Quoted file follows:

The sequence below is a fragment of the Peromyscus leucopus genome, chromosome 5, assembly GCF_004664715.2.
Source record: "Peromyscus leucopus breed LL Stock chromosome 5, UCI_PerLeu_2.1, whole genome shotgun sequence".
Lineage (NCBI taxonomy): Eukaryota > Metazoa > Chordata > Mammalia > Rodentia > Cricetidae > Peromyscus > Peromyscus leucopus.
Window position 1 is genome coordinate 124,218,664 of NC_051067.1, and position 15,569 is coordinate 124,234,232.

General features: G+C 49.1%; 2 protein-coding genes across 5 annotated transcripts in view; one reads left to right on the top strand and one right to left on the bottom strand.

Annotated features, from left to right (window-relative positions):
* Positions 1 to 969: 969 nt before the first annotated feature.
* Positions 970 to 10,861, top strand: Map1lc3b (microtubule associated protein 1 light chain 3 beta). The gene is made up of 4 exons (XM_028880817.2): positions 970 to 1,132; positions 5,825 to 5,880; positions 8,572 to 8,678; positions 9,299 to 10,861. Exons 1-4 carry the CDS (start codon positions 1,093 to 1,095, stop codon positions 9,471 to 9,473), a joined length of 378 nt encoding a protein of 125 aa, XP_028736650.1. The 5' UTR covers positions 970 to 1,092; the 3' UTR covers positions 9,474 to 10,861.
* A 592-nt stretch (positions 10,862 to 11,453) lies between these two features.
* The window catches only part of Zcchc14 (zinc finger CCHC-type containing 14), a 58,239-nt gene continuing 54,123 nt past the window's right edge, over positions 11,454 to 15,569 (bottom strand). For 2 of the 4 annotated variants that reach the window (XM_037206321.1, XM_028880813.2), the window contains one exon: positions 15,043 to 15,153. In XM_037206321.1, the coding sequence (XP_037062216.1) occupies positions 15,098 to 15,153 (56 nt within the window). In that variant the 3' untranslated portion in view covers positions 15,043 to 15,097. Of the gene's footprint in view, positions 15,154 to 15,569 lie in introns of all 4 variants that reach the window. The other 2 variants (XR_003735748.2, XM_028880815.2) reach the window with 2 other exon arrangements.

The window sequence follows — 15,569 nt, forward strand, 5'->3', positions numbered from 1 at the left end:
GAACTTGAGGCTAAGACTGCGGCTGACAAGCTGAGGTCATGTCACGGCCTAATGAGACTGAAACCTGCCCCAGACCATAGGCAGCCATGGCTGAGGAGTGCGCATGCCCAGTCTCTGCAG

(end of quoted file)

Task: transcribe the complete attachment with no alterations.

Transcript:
The sequence below is a fragment of the Peromyscus leucopus genome, chromosome 5, assembly GCF_004664715.2.
Source record: "Peromyscus leucopus breed LL Stock chromosome 5, UCI_PerLeu_2.1, whole genome shotgun sequence".
Lineage (NCBI taxonomy): Eukaryota > Metazoa > Chordata > Mammalia > Rodentia > Cricetidae > Peromyscus > Peromyscus leucopus.
Window position 1 is genome coordinate 124,218,664 of NC_051067.1, and position 15,569 is coordinate 124,234,232.

General features: G+C 49.1%; 2 protein-coding genes across 5 annotated transcripts in view; one reads left to right on the top strand and one right to left on the bottom strand.

Annotated features, from left to right (window-relative positions):
* Positions 1 to 969: 969 nt before the first annotated feature.
* Positions 970 to 10,861, top strand: Map1lc3b (microtubule associated protein 1 light chain 3 beta). The gene is made up of 4 exons (XM_028880817.2): positions 970 to 1,132; positions 5,825 to 5,880; positions 8,572 to 8,678; positions 9,299 to 10,861. Exons 1-4 carry the CDS (start codon positions 1,093 to 1,095, stop codon positions 9,471 to 9,473), a joined length of 378 nt encoding a protein of 125 aa, XP_028736650.1. The 5' UTR covers positions 970 to 1,092; the 3' UTR covers positions 9,474 to 10,861.
* A 592-nt stretch (positions 10,862 to 11,453) lies between these two features.
* The window catches only part of Zcchc14 (zinc finger CCHC-type containing 14), a 58,239-nt gene continuing 54,123 nt past the window's right edge, over positions 11,454 to 15,569 (bottom strand). For 2 of the 4 annotated variants that reach the window (XM_037206321.1, XM_028880813.2), the window contains one exon: positions 15,043 to 15,153. In XM_037206321.1, the coding sequence (XP_037062216.1) occupies positions 15,098 to 15,153 (56 nt within the window). In that variant the 3' untranslated portion in view covers positions 15,043 to 15,097. Of the gene's footprint in view, positions 15,154 to 15,569 lie in introns of all 4 variants that reach the window. The other 2 variants (XR_003735748.2, XM_028880815.2) reach the window with 2 other exon arrangements.

The window sequence follows — 15,569 nt, forward strand, 5'->3', positions numbered from 1 at the left end:
GAACTTGAGGCTAAGACTGCGGCTGACAAGCTGAGGTCATGTCACGGCCTAATGAGACTGAAACCTGCCCCAGACCATAGGCAGCCATGGCTGAGGAGTGCGCATGCCCAGTCTCTGCAG